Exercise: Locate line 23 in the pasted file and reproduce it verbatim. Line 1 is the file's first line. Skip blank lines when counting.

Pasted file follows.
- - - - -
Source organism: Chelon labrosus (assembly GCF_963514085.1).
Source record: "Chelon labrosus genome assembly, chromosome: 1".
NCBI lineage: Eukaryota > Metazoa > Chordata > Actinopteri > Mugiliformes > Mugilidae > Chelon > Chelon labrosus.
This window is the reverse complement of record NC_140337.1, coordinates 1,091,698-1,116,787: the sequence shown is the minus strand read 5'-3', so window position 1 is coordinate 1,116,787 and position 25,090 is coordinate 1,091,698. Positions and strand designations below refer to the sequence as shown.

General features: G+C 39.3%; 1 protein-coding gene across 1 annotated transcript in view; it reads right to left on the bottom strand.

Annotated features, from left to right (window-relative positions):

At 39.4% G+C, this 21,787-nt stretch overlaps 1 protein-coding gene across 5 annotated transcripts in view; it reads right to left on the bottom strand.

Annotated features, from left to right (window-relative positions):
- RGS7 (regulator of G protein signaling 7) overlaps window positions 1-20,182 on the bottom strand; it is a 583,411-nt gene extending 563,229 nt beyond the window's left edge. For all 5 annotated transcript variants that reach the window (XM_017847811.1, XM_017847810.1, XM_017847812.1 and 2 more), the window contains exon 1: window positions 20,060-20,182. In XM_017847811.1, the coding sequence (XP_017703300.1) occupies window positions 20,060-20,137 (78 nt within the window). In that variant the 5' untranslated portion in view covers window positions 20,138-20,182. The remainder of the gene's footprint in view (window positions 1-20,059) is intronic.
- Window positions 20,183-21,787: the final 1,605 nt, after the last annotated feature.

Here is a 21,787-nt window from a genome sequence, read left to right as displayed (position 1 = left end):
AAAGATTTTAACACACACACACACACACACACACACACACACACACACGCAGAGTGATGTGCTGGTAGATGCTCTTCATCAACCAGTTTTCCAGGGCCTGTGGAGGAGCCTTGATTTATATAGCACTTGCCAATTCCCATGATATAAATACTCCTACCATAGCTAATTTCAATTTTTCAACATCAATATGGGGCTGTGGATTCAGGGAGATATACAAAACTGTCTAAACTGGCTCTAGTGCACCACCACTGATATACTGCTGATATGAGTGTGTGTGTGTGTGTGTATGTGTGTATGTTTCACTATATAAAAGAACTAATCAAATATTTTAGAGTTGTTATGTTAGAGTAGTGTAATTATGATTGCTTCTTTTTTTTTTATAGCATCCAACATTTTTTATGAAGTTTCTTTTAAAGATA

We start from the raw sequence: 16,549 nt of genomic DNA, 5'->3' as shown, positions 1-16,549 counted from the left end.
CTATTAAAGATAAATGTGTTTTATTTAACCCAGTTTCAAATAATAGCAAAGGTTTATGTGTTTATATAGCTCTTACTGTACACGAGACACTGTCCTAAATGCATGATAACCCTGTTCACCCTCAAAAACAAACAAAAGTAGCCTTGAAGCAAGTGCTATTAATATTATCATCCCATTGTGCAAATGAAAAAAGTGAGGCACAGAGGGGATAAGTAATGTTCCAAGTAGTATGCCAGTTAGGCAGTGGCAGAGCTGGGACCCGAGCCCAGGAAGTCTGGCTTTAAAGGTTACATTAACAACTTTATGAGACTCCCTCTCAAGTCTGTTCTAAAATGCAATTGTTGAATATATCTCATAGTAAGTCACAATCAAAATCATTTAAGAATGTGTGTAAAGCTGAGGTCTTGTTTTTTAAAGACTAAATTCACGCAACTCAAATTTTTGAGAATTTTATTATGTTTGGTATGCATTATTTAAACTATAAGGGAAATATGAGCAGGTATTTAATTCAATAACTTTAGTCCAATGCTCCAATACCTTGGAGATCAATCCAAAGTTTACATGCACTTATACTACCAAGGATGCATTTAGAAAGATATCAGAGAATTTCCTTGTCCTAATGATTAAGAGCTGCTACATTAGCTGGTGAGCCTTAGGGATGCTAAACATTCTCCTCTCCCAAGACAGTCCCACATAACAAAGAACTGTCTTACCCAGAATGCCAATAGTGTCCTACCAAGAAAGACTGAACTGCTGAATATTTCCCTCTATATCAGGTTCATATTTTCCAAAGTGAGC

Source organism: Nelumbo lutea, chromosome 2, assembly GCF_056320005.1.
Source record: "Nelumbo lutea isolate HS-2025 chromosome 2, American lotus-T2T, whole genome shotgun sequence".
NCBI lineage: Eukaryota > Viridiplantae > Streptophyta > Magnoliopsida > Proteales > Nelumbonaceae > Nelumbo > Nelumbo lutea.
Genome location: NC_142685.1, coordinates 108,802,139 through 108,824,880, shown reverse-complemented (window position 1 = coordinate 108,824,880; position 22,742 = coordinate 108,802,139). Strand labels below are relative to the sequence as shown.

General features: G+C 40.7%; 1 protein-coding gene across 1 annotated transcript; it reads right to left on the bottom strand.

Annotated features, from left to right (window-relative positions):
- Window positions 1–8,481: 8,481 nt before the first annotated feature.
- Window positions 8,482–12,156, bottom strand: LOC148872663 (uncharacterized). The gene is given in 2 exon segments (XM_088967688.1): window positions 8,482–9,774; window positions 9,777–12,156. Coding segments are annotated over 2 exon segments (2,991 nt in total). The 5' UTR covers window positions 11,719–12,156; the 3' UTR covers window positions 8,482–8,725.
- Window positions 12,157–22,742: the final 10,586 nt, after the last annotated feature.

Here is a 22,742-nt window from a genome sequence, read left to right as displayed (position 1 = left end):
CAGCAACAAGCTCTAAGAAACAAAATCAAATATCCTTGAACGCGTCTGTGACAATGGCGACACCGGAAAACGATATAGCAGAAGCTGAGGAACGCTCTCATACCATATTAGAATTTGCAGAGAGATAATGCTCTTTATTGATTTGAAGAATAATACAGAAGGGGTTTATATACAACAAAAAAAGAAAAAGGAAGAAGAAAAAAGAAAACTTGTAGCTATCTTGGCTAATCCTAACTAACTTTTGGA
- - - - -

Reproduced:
- Window positions 12,157–22,742: the final 10,586 nt, after the last annotated feature.